Sequencing: how clinically relevant is it?

July 29, 2012 Leave a comment

In the interview that I participated in February (gosh it’s been so long already!), the following question showed up:

  • Many critics of sequencing cite that cost (reagents and analytics) and clinical relevance are the two major shortcomings of sequencing. Now that the equipment manufacturers have brought down costs significantly, how about the clinical relevance?

Here are some thoughts. First of all, on the cost side, there still needs to be major innovation in both sequencing chemistry and assembly/annotation infrastructure. The cost needs to go down further, and the analysis needs to be much simpler to have major clinical adoption. Now about the clinical relevance, clinical data are being generated at massive scale already. There are more than 10,000 genomes sequenced in year 2011. At such pace (and growing exponentially, too!), it won’t take much time to pass the inflection point. After all, the clinical relevance scarcity today is mostly due to the lack of data, which sounds ironic cause no prior data has been as massive as WGS data! Of course, you know what I mean: the lack of data stems from the lack of understanding of links between genotypes and clinical features. When you have WGS scale genotype data in hand, all of the factors that act to shape phenotype are to be considered in order to decipher the links, which is why we say we need a lot more data (and smart analysis). The most short-term clinically relevant use of WGS data is the link between genotype and drug response, but just as importantly, it’ll enable new drug-able targets to be defined, and novel therapeutic regimes to be invented. For major cancer types, as fast as 2-5 years later, I believe we will witness sequencing to be adopted as the first line diagnosis test that physicians will order, which will then help to further scale data collection and expansion of WGS utility. In areas where the regulatory burden is much lower (e.g. post-natal, carrier screening, etc.), the adoption of WGS can be even within the next 1-3 years especially if sequencing cost were to keep the decreasing trend.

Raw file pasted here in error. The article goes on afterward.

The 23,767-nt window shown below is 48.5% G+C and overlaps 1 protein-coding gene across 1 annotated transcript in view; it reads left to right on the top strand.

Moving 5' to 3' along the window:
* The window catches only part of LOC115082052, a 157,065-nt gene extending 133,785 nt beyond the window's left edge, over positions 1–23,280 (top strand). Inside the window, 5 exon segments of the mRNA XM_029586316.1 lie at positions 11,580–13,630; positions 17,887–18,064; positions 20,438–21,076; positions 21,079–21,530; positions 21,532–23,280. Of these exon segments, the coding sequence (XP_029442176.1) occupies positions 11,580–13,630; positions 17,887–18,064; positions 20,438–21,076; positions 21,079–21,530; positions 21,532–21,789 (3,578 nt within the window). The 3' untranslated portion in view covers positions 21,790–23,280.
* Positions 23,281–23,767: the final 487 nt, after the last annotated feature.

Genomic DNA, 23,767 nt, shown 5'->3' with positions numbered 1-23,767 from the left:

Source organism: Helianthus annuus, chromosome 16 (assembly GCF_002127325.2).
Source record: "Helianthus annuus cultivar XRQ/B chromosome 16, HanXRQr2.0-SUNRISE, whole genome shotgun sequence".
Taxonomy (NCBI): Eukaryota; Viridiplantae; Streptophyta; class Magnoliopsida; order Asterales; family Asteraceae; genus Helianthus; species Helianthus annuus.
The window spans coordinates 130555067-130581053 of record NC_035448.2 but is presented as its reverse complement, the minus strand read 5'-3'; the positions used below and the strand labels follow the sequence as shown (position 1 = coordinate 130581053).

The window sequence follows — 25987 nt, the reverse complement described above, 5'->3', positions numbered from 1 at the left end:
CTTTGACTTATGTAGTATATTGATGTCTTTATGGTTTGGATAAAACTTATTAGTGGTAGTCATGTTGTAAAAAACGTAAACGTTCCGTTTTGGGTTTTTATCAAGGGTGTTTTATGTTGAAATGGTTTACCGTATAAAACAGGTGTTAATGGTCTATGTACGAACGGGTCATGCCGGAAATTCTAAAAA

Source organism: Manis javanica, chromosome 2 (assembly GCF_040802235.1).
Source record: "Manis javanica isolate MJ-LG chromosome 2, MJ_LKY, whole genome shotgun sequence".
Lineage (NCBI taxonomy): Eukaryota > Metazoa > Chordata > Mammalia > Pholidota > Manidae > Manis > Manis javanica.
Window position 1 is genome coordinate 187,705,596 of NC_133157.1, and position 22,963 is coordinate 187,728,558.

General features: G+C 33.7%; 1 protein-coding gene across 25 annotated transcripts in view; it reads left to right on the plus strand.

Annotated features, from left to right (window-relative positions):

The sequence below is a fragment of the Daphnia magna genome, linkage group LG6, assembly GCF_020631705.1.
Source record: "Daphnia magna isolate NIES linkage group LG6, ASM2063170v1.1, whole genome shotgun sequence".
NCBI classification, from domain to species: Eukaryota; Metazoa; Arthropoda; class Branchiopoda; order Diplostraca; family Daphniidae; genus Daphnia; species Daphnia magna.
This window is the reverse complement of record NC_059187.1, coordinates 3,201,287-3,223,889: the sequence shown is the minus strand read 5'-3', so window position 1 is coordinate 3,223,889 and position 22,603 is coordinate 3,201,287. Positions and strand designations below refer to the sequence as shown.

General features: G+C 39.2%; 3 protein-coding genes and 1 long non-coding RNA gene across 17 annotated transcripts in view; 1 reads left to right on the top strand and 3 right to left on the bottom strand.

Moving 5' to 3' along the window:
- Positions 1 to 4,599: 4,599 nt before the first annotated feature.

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What’s the core value of a genomics based diagnostic company?

April 11, 2012 Leave a comment

A blog with no update is dead. I figured that I need to make it a habit to post thoughts in order to keep it alive. So, for today, before I get more time to elaborate more of my previous points about how to apply genomics and sequencing to the clinical world, let me post a question that I have been debating with myself these days.

To a biotech company, which mode works better:

  1. The company is based on a core technology. Markets are addressed by developing applications from the core technology;
  2. The company lives by its commercial set up, network and sales channels in a specific market. Applications are developed eitherbased on the company’s own technology or, more likely, by leveraging existing technologies that some other companies have developed.